## Outer space: Superficiality

Submitted by plusadmin on June 1, 2006Boundaries are important. And not only because they keep the wolves out and the sheep in. They determine how much interaction there can be between one thing and another and how much exposure something local might have to the outside world.

A wiggly line is longer than a circular one.

Take a closed loop of string of length *p* and lay it flat on the table. How much area can it enclose? If you change its shape, you notice that by making the string loop longer and narrower you can make the enclosed area smaller and smaller. The largest enclosed area occurs when the string is circular. In that case we know that *p = 2πr* is its perimeter and *A =
4πr ^{2}* is its area, where

*r*is the radius of the circle of string. So, eliminating

*r*, for any closed loop with a perimeter

*p*, which encloses an area

*A*, we expect that

*p*, with the equality arising only for the case of a circle. Turning things around, this tells us that for a given enclosed area we can make its perimeter as long as we like. The way to do it is to make it increasingly wiggly.

^{2}≥πAFish gather in a near-spherical shape to protect themselves against predators. Image courtesy Global Vision International.

If we move up from lines enclosing areas to surfaces enclosing volumes, then we face a similar problem. What shape can maximise the volume contained inside a given surface area? Again, the biggest enclosed space is the sphere, with a volume *V = 4πr ^{3}/3* enclosed by a surface of area

*A = 4πr.*So for any closed surface of area

^{2}*A*we expect its enclosed volume to obey

*A*, with equality for the case of the sphere. As before, we see that by making the surface highly crenellated and wiggly, we can make the area enclosing a given volume larger and larger. This is a winning strategy that living systems have adapted to exploit.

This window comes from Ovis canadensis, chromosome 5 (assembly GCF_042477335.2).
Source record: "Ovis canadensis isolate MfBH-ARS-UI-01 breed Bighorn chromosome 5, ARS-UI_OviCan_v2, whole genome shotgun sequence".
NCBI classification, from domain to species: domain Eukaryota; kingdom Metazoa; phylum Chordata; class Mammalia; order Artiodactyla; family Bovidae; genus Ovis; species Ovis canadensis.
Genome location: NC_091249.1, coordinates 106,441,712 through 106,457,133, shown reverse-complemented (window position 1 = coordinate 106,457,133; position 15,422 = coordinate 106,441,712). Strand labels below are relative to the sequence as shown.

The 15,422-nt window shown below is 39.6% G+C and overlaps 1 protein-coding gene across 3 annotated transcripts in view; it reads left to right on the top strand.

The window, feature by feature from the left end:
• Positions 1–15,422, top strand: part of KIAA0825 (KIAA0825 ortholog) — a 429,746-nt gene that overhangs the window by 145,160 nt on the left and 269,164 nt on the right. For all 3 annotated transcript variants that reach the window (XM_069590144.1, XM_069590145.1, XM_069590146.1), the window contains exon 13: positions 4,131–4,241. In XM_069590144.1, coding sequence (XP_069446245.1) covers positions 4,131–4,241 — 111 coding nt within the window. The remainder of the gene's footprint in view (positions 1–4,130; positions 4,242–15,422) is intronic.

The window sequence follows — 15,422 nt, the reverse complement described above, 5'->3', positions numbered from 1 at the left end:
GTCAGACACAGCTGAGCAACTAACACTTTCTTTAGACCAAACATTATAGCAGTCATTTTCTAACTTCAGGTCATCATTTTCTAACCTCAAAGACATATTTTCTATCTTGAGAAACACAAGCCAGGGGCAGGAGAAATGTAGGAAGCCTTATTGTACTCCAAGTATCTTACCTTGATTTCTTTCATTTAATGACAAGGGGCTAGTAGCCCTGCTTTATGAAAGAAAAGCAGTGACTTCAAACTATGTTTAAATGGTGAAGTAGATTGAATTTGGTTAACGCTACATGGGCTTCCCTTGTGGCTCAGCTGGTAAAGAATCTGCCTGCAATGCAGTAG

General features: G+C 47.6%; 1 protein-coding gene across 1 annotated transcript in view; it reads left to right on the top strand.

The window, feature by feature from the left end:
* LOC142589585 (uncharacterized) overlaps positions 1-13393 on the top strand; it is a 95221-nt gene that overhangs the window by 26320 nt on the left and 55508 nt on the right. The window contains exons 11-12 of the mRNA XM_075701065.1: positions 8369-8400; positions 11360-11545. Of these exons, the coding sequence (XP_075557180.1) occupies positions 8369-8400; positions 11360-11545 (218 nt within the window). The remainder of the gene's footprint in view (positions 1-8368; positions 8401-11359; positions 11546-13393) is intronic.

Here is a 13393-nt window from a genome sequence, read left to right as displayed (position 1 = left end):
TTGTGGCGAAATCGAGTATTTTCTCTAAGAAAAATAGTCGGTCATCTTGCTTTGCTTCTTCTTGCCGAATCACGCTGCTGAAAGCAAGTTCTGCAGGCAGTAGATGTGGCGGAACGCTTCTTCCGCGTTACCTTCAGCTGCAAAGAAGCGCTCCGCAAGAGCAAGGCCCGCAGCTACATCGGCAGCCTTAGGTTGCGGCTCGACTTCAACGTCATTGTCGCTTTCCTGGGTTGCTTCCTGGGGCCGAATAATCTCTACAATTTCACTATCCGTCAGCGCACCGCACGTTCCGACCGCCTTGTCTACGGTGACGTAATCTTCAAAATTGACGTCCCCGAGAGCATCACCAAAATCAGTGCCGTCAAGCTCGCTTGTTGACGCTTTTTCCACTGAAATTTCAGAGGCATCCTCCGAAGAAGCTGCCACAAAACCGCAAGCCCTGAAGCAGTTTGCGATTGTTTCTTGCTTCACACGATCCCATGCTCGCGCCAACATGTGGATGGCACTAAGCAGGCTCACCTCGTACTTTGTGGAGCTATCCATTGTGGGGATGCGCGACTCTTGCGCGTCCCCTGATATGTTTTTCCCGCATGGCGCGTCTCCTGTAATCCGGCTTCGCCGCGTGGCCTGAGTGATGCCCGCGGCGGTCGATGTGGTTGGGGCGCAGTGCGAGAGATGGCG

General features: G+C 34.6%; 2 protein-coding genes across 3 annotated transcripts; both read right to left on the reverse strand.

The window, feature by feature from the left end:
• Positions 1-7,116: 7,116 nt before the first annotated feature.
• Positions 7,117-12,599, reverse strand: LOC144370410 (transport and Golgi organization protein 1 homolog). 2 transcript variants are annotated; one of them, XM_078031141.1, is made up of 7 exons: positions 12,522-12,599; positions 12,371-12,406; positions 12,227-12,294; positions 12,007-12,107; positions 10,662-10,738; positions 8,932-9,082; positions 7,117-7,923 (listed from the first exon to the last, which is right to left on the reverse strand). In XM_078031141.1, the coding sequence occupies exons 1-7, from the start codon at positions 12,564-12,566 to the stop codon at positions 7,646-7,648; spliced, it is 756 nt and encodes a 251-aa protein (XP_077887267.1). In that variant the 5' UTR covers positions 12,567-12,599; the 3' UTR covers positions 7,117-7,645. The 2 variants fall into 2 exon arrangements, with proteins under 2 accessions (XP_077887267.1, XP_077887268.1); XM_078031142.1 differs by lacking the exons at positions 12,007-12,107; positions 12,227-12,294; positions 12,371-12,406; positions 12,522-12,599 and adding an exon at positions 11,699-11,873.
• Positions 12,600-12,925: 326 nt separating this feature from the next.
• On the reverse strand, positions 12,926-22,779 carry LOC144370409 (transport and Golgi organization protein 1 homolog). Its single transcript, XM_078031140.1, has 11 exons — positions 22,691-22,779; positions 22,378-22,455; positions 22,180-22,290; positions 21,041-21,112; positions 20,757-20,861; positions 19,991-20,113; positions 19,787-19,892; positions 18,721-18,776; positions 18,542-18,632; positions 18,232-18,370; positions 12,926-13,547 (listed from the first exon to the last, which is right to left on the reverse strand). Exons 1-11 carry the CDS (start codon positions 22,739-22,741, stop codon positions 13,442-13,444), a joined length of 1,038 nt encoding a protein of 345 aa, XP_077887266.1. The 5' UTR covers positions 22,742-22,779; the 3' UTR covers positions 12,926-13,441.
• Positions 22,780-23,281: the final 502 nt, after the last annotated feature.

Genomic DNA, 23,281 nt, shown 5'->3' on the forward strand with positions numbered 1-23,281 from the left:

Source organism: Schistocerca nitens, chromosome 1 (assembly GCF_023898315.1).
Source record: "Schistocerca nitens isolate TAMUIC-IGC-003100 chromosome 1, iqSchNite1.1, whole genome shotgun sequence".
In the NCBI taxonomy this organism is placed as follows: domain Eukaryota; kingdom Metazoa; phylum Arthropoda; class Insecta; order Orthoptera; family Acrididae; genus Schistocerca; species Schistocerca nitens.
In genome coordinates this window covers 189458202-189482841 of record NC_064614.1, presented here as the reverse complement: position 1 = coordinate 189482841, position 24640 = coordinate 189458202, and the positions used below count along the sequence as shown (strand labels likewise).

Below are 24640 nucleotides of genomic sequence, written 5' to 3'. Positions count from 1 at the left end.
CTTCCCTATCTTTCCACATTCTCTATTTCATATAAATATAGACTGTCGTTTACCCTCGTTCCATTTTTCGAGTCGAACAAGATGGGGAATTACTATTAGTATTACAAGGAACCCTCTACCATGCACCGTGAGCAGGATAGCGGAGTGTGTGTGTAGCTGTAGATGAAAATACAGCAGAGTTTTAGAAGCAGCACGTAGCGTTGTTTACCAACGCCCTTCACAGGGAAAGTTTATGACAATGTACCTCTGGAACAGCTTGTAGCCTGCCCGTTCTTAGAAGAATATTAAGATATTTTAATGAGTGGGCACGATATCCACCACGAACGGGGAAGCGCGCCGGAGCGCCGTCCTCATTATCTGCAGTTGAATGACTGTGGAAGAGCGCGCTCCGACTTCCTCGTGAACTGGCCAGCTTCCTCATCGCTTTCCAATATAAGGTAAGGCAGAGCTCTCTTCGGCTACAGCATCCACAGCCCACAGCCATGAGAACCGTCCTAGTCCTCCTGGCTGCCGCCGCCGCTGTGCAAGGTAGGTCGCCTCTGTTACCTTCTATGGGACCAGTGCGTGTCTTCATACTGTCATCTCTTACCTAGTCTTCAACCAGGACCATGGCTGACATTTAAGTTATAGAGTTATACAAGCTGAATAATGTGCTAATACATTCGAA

^{3}≥36πV^{2}There are many situations where large surface area is important. If you want to keep cool, for example if you are an African elephant, then the larger your surface area the better (conversely if you want to keep warm, it is best to make it small — this is why groups of new born birds and animals huddle together into a ball). But if you are a flame, you can't be too small.

A model of a set of lungs. The intricate branching guarantees maximal exposure to oxygen molecules. Image courtesy Professor Ewald R Weibel, Institute of Anatomy, University of Berne.

If you are a tree that draws moisture and nutrients from the air, then you want to maximise your surface area interfacing with the atmosphere, so it's good to be branchy with lots of wiggly leafy surfaces. If you are an animal seeking to absorb as much oxygen as possible through your lungs, then this is most effectively done by maximising the amount of tubing that can be fitted into the lung's volume so as to maximise its surface interface with oxygen molecules. And if you simply want to dry yourself after getting out of the shower, then a towel that has lots of surface is best. So towels tend to be knotted and irregular on their surfaces: they possess much more surface per unit of volume than if they were smooth.

The Sierpinski Pyramid.

This battle to maximise surface enclosing volumes is something we see all over the natural world. It is the reason that *fractals* so often appear as an evolutionary solution to life's problems. They are the simplest way to systematically increase the surface area surrounding a volume. Fractals like *Koch's Snowflake* and
*Sierpinski's Pyramid* allow us to construct curves which enclose a finite area but have an infinite length, and surfaces which enclose a finite volume by an infinite area. In reality, these infinities can never be realised because of the intervention of physical forces, which prevent further smaller wiggles being made. But
natural systems make repeated use of the same general strategy when they want to be as superficial as possible.